UK’s first airport therapy dog is calming nervous passengers at one of Scotland’s busiest airports 

  • Alaskan malamute Harley has been working in the terminal at Aberdeen Airport
  • Passengers are allowed to stroke the dog and play with him to calm their nerves
  • Studies have found that petting animals helps to calm fliers down
  • Airport bosses say passengers’ faces light up when they see Harley in terminal

Jennifer Newton for MailOnline

The UK’s first airport therapy dog has been easing the nerves of stressed-out passengers at one of Scotland’s busiest airports.

Alaskan malamute Harley has been walking around the terminal at Aberdeen International Airport in the past week alongside owner Niel Chisholm, from Fife, in a bid to calm those who have a fear of flying.

Passengers can stroke the dog and play with him, with studies having shown that petting an animal can reduce stress.

Alaskan malamute Harley, the UK's first airport therapy dog, who is working at Aberdeen International Airport

Alaskan malamute Harley, the UK's first airport therapy dog, who is working at Aberdeen International Airport

Alaskan malamute Harley, the UK’s first airport therapy dog, who is working at Aberdeen International Airport

Passengers can stroke the dog and play with him, with studies having shown that petting an animal can reduce stress 

Passengers can stroke the dog and play with him, with studies having shown that petting an animal can reduce stress 

Passengers can stroke the dog and play with him, with studies having shown that petting an animal can reduce stress 

Harley was initially brought in on a trial basis to help frustrated passengers flying out of Aberdeen.

But now he will be returning to the airport in July after airport bosses were impressed with how popular he was with passengers – including one who asked if Harley could meet her autistic son on their return to Aberdeen.

Airport manager Fraser Bain explained: ‘The use of therapy dogs has become quite common in North American airports to reduce customer anxiety and improve the passenger experience but we were not aware of any such schemes in UK airports.

‘Harley made his first visit to the airport in March 2018 and he was an instant hit.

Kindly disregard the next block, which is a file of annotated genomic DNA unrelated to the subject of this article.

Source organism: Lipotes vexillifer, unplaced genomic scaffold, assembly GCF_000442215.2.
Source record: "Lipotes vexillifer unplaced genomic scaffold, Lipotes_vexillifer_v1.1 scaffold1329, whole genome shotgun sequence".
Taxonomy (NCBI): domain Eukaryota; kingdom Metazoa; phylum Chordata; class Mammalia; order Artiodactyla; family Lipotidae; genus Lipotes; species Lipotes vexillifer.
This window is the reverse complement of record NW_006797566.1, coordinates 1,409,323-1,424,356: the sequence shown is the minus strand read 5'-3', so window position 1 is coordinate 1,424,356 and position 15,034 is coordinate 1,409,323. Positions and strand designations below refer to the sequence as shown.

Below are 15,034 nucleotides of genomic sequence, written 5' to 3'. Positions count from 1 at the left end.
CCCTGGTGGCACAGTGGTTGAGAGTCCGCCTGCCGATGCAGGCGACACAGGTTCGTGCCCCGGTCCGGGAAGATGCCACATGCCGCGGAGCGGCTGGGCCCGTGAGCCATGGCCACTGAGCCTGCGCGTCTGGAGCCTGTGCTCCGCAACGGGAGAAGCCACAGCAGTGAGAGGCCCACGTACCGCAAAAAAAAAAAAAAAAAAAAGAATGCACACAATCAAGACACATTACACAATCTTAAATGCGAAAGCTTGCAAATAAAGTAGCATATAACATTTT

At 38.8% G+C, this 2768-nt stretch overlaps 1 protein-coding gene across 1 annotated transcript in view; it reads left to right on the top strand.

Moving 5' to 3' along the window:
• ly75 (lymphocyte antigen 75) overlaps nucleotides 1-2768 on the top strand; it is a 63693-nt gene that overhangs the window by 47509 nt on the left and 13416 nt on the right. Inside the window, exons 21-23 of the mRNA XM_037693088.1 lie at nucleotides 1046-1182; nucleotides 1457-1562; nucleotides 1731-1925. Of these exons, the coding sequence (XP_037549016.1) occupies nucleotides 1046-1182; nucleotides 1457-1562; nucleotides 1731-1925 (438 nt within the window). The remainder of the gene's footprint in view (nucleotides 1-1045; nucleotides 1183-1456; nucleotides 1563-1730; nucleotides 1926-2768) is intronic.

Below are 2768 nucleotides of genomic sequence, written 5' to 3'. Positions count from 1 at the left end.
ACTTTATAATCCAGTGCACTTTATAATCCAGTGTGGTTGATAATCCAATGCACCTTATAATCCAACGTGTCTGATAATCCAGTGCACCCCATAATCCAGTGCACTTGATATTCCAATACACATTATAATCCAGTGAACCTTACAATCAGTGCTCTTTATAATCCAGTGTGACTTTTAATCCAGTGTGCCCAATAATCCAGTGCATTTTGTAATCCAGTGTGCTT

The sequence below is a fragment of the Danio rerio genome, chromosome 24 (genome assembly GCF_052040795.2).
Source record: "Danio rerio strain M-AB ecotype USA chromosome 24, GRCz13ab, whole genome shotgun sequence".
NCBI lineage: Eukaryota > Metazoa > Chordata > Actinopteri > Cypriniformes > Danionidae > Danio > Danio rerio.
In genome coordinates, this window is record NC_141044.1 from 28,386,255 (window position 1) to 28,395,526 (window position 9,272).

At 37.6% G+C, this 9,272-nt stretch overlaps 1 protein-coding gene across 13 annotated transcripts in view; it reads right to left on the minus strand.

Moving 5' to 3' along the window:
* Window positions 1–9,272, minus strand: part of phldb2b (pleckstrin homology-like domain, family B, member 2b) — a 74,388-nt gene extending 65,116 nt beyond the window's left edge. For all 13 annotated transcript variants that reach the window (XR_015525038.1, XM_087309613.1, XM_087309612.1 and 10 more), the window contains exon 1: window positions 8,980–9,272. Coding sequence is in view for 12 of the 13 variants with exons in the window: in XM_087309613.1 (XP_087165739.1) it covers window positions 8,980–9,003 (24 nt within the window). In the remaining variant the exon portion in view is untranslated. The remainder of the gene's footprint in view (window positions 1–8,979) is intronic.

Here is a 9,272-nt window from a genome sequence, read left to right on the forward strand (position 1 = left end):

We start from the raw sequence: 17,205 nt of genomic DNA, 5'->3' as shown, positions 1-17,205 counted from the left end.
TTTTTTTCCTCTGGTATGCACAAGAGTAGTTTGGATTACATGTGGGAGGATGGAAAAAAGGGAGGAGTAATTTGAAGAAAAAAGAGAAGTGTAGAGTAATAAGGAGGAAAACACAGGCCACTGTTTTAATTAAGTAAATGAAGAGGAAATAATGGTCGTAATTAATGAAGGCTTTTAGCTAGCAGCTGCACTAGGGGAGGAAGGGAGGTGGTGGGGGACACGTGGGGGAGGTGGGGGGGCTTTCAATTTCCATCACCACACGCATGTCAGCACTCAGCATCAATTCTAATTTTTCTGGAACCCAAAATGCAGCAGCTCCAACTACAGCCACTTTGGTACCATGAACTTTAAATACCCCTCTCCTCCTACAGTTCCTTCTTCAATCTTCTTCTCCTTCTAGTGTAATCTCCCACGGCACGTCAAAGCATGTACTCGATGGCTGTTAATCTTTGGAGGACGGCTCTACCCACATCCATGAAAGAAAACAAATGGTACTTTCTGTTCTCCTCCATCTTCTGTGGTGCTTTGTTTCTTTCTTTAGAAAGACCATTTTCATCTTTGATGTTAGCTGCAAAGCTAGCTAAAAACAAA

Harley was initially brought in on a trial basis to help frustrated passengers flying out of Aberdeen but he will be returning to the airport in July 

Harley was initially brought in on a trial basis to help frustrated passengers flying out of Aberdeen but he will be returning to the airport in July 

Harley was initially brought in on a trial basis to help frustrated passengers flying out of Aberdeen but he will be returning to the airport in July 

‘He is a beautiful dog with such a gentle nature that people warmed to him straight away.’

And Mr Bain added that that he could see passengers’ faces light up when the dog walked around the airport.

He said: ‘Harley and Niel toured around the airport and we literally could see passengers’ moods changing and a smile appearing on people’s faces.

Alaskan malamute Harle, who has been putting passengers at ease at Aberdeen International Airport

Alaskan malamute Harle, who has been putting passengers at ease at Aberdeen International Airport

An airport staff member poses with Harley

An airport staff member poses with Harley

Airport bosses say passengers’ faces light up when they see Harley in the terminal. Pictured right is Harley with one of the airport staff. Airport manager Fraser Bain explained: ‘The use of therapy dogs has become quite common in North American airports to reduce customer anxiety and improve the passenger experience but we were not aware of any such schemes in UK airports’

‘Harley provided a safe point to start conversations and his non-judgmental, accepting nature made him a perfect distraction for some people.

‘We are keen to explore further ways of how Harley can be of benefit to passengers travelling through the airport, whether this is linked to busier periods at the airport or tied in to help passengers with hidden disabilities.

‘We are looking forward to working more with Niel and Harley and receiving lots more cuddles with our gentle giant.’

 

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